Military hero rose from lowly private to become a Major General

By Duncan Ross

GeneralWilliamMacBeanTHE son of an Inverness shoemaker, William MacBean was one of a rare breed of Highland soldiers who rose from the lowest rank of the British Army to join the elite corps of senior officers.

It would be considered an achievement even today, but in the rigid structure of Victorian society that kind of upward mobility was the stuff of which legends are made.

Dingwall and the Black Isle made a local hero of Major General Sir Hector MacDonald, the victor of Omdurman, while Inverness honoured the military success of Major General William MacBean, V.C.

He joined the Army as a private soldier, served with distinction in the Crimean War and the Indian Mutiny, where he earned the Victoria Cross at the Relief of Lucknow, and eventually rose through the ranks to become Colonel of his regiment.

He was born in Inverness in January 1819 and at the age of 16, much against the wishes of his parents, he enlisted in the 93rd Sutherland Highlanders.

“General MacBean was the son of a shoemaker in Inverness and his career has often been quoted as a remarkable example of promotion in the army,” observed the Courier after his death.

“It was during the Crimean War that, with the hearty concurrence of his commander Colonel W. B. Ainslie, he received a commission as ensign. From this point honours lay thick in his way. Soon after receiving his commission he was ordered to remain behind his regiment at Varna, in charge of the men invalided there.

“At this place there were also stationed a number of French and Turkish soldiers between whom, on the occasion of some dispute, Ensign MacBean interfered so successfully that the Sultan rewarded him with the Order of the Medjidie — a distinction which the recipient, with characteristic modesty, did not mention to his friends till some time afterwards, when some accidental reference happened to be made to what had occurred.
According to one account, MacBean became well acquainted with Florence Nightingale while in the Crimea, and was one of the first professional soldiers to recognise the importance of her work among the men.

“Rejoining the 93rd before Sebastopol the deceased shared with his comrades the dangers connected with the siege; and he afterwards bore a part in the expedition to the Sea of Azoff, and in the capture of Kertch and Yenikale,” the Courier’s obituary tribute went on.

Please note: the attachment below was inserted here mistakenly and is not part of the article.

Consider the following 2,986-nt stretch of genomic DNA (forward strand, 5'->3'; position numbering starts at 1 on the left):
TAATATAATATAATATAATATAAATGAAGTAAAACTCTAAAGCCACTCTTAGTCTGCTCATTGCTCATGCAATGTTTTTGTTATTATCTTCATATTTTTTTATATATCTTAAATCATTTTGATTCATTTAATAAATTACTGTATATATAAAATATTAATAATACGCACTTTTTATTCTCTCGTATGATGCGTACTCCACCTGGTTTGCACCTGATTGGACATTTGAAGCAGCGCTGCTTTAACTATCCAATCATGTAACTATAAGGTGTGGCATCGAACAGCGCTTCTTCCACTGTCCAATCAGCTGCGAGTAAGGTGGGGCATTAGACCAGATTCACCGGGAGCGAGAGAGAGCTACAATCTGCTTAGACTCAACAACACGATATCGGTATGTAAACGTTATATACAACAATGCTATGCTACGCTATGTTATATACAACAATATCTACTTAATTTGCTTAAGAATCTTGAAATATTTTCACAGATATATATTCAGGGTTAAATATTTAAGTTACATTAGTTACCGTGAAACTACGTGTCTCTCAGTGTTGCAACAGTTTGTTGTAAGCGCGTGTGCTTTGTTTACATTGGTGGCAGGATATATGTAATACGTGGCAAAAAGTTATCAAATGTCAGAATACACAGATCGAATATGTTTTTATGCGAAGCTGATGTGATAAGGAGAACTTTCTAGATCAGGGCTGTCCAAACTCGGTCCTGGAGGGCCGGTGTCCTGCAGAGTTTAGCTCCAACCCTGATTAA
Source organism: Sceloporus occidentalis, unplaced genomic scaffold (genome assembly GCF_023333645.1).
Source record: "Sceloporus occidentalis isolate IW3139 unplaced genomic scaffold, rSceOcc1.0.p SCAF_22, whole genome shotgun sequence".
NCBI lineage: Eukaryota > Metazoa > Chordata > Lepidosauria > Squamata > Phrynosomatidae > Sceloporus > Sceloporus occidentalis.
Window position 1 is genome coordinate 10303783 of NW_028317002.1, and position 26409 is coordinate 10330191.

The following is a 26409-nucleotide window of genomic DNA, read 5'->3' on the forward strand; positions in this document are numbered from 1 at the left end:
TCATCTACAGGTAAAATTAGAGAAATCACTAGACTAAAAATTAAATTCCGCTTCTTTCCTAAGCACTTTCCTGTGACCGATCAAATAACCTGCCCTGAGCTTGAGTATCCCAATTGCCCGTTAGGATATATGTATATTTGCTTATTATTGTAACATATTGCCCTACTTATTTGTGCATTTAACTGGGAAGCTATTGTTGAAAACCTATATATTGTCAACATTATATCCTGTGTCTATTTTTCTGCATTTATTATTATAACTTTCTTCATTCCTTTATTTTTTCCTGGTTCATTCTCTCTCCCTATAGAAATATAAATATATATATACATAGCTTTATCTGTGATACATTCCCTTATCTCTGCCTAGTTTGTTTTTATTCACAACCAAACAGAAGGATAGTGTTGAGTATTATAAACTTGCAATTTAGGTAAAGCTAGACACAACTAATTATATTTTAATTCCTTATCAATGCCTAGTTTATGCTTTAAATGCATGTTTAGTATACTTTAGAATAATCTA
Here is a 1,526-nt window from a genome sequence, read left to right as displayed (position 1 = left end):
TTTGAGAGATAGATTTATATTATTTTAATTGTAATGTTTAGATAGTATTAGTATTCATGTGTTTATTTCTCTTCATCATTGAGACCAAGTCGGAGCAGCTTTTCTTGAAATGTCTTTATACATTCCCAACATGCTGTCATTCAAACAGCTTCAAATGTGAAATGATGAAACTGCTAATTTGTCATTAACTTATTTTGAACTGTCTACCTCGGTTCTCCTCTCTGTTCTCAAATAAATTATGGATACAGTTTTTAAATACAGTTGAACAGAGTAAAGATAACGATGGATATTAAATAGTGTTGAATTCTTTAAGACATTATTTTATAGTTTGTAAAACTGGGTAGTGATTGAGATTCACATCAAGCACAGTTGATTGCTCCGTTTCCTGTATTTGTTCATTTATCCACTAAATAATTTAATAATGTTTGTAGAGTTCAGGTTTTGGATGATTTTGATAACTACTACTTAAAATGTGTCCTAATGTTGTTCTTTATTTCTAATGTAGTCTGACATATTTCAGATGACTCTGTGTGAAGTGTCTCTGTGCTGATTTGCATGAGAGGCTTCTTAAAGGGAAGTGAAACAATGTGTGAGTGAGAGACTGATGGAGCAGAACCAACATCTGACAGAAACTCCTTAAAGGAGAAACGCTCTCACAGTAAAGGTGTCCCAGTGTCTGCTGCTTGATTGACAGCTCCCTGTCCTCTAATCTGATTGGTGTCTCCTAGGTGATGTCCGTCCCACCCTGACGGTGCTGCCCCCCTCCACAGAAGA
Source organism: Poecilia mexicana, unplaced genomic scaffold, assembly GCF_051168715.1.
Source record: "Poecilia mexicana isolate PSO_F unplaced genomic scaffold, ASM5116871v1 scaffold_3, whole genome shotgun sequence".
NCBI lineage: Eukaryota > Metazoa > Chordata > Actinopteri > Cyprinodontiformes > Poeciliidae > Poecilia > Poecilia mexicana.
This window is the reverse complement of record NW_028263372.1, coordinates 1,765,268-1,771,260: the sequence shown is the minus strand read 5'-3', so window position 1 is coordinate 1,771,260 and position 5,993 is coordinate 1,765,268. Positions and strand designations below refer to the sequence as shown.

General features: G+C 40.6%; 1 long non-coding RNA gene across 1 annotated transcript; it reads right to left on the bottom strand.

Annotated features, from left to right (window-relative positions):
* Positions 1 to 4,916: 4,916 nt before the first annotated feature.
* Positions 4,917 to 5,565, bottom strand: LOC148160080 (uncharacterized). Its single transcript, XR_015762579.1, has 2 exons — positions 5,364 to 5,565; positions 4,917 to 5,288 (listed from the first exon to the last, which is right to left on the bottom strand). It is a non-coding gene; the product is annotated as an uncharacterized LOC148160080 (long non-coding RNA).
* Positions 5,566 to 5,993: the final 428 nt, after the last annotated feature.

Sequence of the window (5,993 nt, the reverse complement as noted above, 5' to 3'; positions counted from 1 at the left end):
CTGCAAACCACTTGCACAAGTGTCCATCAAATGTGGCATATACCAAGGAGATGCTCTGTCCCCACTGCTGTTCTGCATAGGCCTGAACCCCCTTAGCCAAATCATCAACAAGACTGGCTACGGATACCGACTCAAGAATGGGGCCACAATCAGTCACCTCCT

“Shortly after its return to England from the Crimea the regiment was dispatched to India; and with it Captain MacBean went through the campaign of 1857 and 1858, being present at the relief of Lucknow, and so distinguished himself as to be honoured with the Victoria Cross. It is said that his courage in attacking and cutting down eleven men with his own sword earned him this distinction.”

One of his supposed ancestors, Gillies MacBean of Kinchyle, is said to have died performing a similar feat at the Battle of Culloden, slaying 13 dragoons single-handed and on foot.

After Lucknow one of the Indian princes is said to have offered MacBean the command of his army, but the invitation was declined “even though a handsome fee was added to the offer”. MacBean’s active service came to an end with the suppression of the Mutiny, but he remained an officer in the 93rd (which later became the Argyll and Sutherland Highlanders) and in 1873 he was gazetted as Lieutenant Colonel.

He was given the rank of Major General on his retirement from the regiment in January 1878, but he died at Woolwich a few months later, on 22nd June, and was buried in the Grange Cemetery, Edinburgh.

“Notwithstanding his presence in many posts of danger, Major General MacBean never sustained any very serious wound,” the Courier noted.
“He has now died at the age of fifty-nine, after a comparatively short illness.”

The Times of London also paid tribute to the Inverness-born “ranker”, describing him as a man distinguished in every rank and idolised by his regiment.

General MacBean was married on his return from India to a Miss Beveridge from Kirkcaldy, but she and their only child predeceased him.
He is now virtually forgotten in the town of his birth, although his bust can still be seen in a corner of the Town Hall. It was presented to the town in 1897 by the family of his brother, James MacBean, a former Dean of Guild.

(Picture: The Joseph Cook Collection. This unique photographic record of the town a century ago and more is featured week by week, only in Tuesday’s Courier.)

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